The day the Lone Ranger met his match
(This was commended in Graffiti short story competition in January 2020 and is set in the late 1950s when The Lone Ranger was a popular TV show.) Glen or…read more
Fay re read the email from Millicent at HQ. How dare that young upstart say she was too old to practice her arts? She knew genies twice her age who could still squeeze into a lamp despite a touch of arthritis. She sighed. It must have been the incident with the jumbo jet over Heathrow airport that had caused all the problems. It wasn’t her fault she had become disorientated by the lights. It had been a particularly stressful day trying to outsource a new supply of glass slippers. Fay could just imagine Millicent telling them all that she would not be coming back to work. She checked the email again. She clapped her hands together and a smile spread across her face, still unlined except for the wrinkles around her twinkling blue eyes. It didn’t say she couldn’t work from home. She’d show them once and for all that you can’t keep a good fairy down.
She went to the black cupboard which housed her wings, her wand and the precious silver jar and unlocked it. She picked up the jar which was dusty and battered after many years of use. As she lifted off the top, the room exploded with sunbeams and rainbows. She peered at the kaleidoscope of colours and shapes that nestled inside and as she tapped the jar, the contents woke and stirred, as if ready for an adventure. If she wasn’t too extravagant, there might be enough magic dust for at least fifty more spells. Where could she start?
‘Morning Fay’ the cheery voice of Cindy, her latest home help called from the kitchen, ‘I’ve got your shopping.’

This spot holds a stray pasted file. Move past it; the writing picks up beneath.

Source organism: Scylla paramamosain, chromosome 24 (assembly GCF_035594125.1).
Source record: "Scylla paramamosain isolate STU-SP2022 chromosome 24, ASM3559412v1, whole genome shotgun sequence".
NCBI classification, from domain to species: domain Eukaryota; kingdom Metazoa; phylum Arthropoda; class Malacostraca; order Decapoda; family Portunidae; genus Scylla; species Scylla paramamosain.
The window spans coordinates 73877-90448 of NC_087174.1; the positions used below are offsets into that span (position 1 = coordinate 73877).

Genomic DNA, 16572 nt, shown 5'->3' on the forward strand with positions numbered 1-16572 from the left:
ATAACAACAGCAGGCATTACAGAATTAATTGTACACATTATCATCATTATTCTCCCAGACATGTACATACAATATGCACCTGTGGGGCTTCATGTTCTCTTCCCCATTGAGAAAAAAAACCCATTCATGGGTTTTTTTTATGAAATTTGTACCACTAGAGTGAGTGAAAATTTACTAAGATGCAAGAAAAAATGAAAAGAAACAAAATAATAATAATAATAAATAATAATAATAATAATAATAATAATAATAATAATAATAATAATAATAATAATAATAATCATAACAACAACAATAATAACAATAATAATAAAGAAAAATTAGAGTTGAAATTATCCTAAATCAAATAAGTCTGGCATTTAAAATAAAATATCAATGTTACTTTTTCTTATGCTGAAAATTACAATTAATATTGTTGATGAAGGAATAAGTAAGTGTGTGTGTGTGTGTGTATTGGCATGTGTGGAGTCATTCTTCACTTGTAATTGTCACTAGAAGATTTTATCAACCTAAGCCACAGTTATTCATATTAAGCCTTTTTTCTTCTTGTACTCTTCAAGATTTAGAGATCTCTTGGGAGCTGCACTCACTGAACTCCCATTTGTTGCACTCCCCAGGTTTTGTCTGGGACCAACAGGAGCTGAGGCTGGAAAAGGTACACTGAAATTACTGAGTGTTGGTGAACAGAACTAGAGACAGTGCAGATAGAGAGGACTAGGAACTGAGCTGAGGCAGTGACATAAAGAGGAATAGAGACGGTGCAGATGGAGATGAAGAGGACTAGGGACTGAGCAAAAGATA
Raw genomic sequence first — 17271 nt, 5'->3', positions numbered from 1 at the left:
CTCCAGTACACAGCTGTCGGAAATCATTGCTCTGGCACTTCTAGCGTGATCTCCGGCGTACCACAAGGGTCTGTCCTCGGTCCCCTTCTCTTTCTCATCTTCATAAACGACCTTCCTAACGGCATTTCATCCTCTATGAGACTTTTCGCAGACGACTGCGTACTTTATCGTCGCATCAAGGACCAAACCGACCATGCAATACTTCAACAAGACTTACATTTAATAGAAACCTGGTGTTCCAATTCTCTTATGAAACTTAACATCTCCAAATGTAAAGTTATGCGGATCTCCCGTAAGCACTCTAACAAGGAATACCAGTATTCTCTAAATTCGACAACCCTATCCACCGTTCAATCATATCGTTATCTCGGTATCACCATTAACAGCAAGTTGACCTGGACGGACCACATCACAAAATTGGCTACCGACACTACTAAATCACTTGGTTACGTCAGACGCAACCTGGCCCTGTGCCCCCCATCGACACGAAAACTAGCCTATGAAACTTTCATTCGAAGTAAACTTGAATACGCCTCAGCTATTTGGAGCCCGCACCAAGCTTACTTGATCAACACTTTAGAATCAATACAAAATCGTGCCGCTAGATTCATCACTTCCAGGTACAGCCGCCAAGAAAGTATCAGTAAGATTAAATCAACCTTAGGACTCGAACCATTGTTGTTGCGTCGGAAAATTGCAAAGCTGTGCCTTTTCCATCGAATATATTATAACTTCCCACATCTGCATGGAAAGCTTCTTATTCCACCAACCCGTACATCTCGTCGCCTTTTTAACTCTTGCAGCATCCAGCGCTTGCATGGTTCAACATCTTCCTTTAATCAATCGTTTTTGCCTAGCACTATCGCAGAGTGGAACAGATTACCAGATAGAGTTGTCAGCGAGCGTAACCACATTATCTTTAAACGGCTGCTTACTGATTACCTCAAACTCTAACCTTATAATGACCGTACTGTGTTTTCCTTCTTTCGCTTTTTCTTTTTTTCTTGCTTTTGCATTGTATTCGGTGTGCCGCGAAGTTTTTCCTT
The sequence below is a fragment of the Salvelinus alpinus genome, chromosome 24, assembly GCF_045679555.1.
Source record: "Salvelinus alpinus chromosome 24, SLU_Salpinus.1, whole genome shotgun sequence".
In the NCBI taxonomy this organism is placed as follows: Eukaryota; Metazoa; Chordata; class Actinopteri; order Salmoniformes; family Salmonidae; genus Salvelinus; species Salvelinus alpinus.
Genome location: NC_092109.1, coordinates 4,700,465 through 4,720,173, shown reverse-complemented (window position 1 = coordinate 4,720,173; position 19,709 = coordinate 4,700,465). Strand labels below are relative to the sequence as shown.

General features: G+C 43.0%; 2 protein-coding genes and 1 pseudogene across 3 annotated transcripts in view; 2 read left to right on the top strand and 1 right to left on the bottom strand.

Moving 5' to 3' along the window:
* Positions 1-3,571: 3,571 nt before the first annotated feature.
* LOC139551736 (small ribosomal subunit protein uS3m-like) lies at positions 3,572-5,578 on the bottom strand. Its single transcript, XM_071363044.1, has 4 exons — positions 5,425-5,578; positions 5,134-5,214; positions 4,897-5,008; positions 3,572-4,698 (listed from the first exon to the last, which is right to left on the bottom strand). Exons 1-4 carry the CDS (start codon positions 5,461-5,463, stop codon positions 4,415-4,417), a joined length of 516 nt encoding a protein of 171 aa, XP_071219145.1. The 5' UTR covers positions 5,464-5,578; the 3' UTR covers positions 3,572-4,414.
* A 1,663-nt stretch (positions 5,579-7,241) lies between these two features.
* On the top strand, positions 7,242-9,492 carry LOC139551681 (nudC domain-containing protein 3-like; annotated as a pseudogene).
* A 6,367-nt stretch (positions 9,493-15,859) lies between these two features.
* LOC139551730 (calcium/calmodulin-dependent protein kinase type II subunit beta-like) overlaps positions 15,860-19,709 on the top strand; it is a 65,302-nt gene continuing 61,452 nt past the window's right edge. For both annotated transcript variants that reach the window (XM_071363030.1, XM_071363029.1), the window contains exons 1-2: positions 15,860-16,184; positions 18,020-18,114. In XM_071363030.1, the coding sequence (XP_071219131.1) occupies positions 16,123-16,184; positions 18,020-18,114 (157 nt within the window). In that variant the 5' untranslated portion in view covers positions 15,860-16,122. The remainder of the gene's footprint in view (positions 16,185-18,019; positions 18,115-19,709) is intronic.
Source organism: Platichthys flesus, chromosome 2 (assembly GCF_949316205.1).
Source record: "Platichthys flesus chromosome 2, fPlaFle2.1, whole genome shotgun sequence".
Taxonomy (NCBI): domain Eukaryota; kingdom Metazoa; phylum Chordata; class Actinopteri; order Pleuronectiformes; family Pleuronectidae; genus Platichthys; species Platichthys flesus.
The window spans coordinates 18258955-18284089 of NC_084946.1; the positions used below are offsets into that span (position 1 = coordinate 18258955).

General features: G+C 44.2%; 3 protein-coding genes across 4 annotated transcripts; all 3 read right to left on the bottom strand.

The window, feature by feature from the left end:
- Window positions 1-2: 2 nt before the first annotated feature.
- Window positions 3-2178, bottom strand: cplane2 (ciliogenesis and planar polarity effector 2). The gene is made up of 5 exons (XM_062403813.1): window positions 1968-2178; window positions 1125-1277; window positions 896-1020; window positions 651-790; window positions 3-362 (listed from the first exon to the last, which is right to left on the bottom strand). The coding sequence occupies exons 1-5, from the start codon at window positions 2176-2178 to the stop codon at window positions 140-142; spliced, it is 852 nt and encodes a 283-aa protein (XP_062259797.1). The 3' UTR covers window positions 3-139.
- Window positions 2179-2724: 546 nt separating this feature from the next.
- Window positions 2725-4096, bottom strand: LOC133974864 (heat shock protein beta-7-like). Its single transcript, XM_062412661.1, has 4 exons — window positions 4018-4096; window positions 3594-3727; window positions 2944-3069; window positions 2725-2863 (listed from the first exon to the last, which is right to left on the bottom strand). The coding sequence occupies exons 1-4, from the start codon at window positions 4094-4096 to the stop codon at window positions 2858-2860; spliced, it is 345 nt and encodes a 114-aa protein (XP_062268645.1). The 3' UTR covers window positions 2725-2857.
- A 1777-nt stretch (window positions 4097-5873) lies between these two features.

‘In here dear.’ After the removal of her wings, Fay couldn’t get out as much as she liked and Merry Maids had sent a young student to help with shopping and some simple housework chores. ‘How did you get on at the party?’ Fay leaned forward, eager to hear Cindy’s latest exploits.
‘Didn’t go’ Cindy handed over Faye’s collection of magazines.
‘What do you mean you didn’t go?’
‘I’ve already got two cleaning jobs to help cover my uni fees. I haven’t got time and I don’t like discos. Besides, I’ve got nothing to wear,’ Cindy said, pulling a duster from her pocket.
‘Perhaps I can help out?’ This was just the chance Fay wanted.
‘No. I’d rather spend a day cleaning up than dancing with some spotty youth’ Cindy went round the room, wiping away any traces of dust from the ornaments that Fay had collected over the centuries.
They were enjoying their mid-morning coffee when Fay broached the subject of Cindy’s lack of social life again. Cindy twiddled a strand of curly red hair between two fingers. ‘There is a live band next week with a really great lead singer called Crash. I checked on the website but the tickets are so expensive I’d wreck my budget.’
After Cindy had scooted off to the second of her day jobs, Fay went to the book shelf and lifted down a battered leather bound volume, it’s pages yellow and fragile with age. She knew she had a spell somewhere although it might need a few adjustments. After all, the lead singer of a rock band was hardly in the same league as Prince Charming.